A second argument supporting the idea that the early ZacZ-expressing cells in A37 are precursors to the sense organs is provided by the early pattern of expression in transformant A18 embryos, where lacZ is preferentially expressed in chordotonal organs at later stages. The initial expression of lacZ in A18 embryos occurs during stage 10 in a pair of cells in each segment. This pair of cells has the same location and appearance as the posterior pair that is detected in A37 embryos of the same age. Furthermore, this early pattern of A18 expression disappears in da− embryos but not in AS-C− embryos (not shown), strongly suggesting that the early pair detected in A18 is identical to the posterior pair in A37.
Thus all our data are consistent with the idea that, during stage 10, a pair of cells is singled out in the posterior region of each body segment, as precursors to some of the posterior (presumably chordotonal) sense organs. These cells express lacZ both in A18 and A37 and require da but not the AS-C. At nearly the same time a second pair of cells is singled out in the anterior region, as precursors to some of the anterior sense organs. These cells express lacZ in A37 but not in A18, and they require both da and the AS-C genes. Slightly later additional cells located dorsally and ventrally also express lacZ; the contribution of these precursors to the final pattern has not been assessed.
If this interpretation of the patterns we observed is correct, it implies that the central and the peripheral nervous systems are formed nearly simultaneously, since we observe the first precursors to sense organs early during stage 10, while the central neuroblasts segregate from the epidermis from stage 9 to stage 11 (Hartenstein & Campos-Ortega, 1984). The expression of lac in A37 would then follow very closely (by less than 1 h) the beginning of AS-C expression in the lateral ectoderm of the body segments (Cabrera et al. 1987; Romani et al. 1987), and precede by several hours the first signs of peripheral neurogenesis that could be detected so far (Campos-Ortega & Hartenstein, 1985; Ghysen et al. 1986; Bier et al. 1988).
We do not know the lineage relationship between these early precursors and the final complement of neurones and support cells. According to our observations on string embryos, the early anterior and posterior pairs do not seem to arise from a division of the A and P precursors. If the development of larval sense organs in the fly is similar to the situation described in other insects (Bate, 1976), we would expect each precursor to form one sense organ; however, we cannot rule out that at least some of the precursors give rise to more than one sense organ.
In view of the conclusion that A37 marks the precursors to the larval sense organs early during embryogenesis, it is interesting that in imaginai discs positive cells are found at the locations where adult sense organs will later differentiate. Here again some of the Zac-expressing cells are removed by scute mutations that suppress adult sense organs, supporting the view that A37 marks cells that are committed to form a sense organ, be it larval or adult.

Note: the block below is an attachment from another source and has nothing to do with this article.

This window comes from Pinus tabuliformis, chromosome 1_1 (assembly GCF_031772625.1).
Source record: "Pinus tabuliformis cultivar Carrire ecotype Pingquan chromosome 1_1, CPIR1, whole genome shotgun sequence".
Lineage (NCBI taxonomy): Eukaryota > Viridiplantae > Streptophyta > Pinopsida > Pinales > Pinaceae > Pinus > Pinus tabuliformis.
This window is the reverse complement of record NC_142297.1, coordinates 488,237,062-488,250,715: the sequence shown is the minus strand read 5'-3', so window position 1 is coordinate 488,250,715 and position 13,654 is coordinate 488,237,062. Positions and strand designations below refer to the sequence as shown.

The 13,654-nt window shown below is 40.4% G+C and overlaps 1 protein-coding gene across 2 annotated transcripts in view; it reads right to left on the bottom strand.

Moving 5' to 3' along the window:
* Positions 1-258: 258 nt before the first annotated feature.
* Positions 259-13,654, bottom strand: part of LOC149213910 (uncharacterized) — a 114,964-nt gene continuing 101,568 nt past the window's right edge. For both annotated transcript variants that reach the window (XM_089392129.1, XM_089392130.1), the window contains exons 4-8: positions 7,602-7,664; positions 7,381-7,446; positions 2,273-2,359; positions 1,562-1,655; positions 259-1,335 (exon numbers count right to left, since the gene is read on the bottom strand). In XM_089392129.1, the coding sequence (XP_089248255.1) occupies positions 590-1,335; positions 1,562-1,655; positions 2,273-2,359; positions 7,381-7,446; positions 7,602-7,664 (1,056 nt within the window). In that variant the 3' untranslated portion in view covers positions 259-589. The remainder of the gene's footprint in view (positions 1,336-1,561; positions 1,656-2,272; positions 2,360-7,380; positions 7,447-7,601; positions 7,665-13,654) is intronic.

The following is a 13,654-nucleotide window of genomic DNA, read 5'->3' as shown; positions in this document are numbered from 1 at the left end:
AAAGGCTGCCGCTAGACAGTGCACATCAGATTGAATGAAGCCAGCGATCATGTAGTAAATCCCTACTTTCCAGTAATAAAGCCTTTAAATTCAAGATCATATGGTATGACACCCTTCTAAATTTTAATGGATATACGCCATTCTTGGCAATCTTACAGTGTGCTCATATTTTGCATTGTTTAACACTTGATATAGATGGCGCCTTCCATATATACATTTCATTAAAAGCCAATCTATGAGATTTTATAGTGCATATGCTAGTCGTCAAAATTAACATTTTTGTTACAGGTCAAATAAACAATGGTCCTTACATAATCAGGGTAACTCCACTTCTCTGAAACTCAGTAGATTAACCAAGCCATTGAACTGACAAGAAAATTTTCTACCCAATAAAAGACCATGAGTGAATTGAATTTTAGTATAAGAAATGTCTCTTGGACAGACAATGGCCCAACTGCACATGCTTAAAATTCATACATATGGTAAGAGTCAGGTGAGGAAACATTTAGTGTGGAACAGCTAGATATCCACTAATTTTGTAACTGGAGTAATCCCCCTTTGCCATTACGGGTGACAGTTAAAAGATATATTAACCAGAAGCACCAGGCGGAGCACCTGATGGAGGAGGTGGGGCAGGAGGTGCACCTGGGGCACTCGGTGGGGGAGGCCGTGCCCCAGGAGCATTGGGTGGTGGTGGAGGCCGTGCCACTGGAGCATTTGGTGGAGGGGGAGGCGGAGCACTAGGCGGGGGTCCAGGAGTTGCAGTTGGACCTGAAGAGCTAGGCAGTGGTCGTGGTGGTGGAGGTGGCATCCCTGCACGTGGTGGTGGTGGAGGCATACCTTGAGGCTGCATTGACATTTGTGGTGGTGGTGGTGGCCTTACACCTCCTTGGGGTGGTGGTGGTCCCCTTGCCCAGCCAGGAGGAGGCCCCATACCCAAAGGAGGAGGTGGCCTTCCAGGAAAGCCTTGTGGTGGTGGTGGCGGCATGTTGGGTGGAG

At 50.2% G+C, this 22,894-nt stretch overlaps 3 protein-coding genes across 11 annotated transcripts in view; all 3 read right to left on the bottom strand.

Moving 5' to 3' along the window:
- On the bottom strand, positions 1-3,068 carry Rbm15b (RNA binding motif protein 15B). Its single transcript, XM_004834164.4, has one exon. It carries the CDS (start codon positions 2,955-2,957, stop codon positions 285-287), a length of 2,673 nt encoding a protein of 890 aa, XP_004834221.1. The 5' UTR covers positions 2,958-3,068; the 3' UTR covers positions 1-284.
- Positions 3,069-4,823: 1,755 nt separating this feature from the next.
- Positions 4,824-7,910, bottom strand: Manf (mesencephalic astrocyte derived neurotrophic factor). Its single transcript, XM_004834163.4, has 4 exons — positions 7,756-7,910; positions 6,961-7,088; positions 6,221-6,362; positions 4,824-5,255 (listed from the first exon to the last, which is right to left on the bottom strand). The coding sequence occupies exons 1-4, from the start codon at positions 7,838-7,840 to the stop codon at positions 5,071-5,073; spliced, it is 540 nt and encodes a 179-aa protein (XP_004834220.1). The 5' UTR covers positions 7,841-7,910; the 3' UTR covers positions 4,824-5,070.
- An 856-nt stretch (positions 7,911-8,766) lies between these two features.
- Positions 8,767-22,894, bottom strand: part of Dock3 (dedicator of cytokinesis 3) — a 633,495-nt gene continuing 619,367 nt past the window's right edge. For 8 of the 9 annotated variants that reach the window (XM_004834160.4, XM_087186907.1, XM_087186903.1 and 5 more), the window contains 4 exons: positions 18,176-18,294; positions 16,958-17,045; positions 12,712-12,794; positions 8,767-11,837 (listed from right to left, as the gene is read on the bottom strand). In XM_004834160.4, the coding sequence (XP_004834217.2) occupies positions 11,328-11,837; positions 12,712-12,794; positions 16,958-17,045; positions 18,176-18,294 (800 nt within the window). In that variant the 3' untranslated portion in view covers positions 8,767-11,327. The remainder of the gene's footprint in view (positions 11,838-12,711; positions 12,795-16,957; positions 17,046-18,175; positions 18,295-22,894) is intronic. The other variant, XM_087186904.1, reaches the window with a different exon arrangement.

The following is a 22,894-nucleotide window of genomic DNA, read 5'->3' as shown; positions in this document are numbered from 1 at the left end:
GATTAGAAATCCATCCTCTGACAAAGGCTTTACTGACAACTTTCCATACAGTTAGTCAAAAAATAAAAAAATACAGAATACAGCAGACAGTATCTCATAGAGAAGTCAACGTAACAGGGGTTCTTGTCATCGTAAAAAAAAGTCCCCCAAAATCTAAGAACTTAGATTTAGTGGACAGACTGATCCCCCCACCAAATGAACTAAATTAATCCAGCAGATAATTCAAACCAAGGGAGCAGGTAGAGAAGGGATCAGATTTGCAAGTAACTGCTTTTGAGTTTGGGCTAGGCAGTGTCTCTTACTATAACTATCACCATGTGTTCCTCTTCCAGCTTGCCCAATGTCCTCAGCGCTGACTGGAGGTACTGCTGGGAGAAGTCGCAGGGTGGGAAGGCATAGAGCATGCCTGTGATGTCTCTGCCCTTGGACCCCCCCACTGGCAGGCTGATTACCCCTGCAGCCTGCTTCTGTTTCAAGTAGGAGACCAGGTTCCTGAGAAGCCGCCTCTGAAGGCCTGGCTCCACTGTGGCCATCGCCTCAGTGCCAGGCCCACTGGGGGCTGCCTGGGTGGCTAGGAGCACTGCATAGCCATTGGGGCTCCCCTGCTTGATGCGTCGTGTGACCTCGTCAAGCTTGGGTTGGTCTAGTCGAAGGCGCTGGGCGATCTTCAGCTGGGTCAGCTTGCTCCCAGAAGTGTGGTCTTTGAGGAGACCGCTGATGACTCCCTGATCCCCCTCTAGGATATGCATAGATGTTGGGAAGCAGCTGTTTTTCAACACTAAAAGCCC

The results presented here confirm that the P-ZacZ fusion is a very useful tool for generating cell markers in Drosophila. Such markers are easier to generate than monoclonal antibodies, and it is easier to isolate the genes near the site of P-lacZ insertion than to isolate the gene coding for the antigen recognized by a monoclonal antibody. While the absence of a plasmid replication origin in P[lac,ry+]A makes the construction of a genomic library necessary for cloning, several P-lacZ fusion constructs containing a plasmid origin within the transposon have now been constructed, thus making cloning much faster and simpler (C. Wilson, R. K. Pearson, H. Bellen, C. O’Kane, U. Grossniklaus & W. J. Gehring, unpublished experiments). Furthermore, the availability of a stable genomic source of P transposase (Robertson et al. 1988) makes it possible now to generate new insertions on a large scale simply by performing a few genetic crosses. Given that the markers described here were recovered from a relatively small genetic screen (49 insertions), it seems likely that the large screens that are now feasible will generate a large set of highly specific cell markers. These should prove invaluable for the analysis of the developmental mechanisms that generate and specify the reproducible patterns and great variety of cell types in the peripheral and central nervous system.
The analysis of the da; A37 embryos was originally done as part of the study of the daughterless mutation in collaboration with Yuh-Nung Jan, Lily Yeh Jan and Christine Dambly-Chaudière. We are grateful to them for sharing observations and for giving us the stg mutant and a A37stg recombinant chromosome. We also thank Françoise Huang for telling us about the phosphate effect described in the Materials and methods, and for communicating her unpublished results on A37 imaginai discs in scute mutants. We thank Walter Gehring for his support, hospitality and advice for one of us (C.O’K.). A.G. is chercheur qualifié of the Fonds National de la Recherche Scientifique (Belgium). C.O’K. was supported by an EMBO long-term fellowship and by a fellowship from the Roche Research Foundation.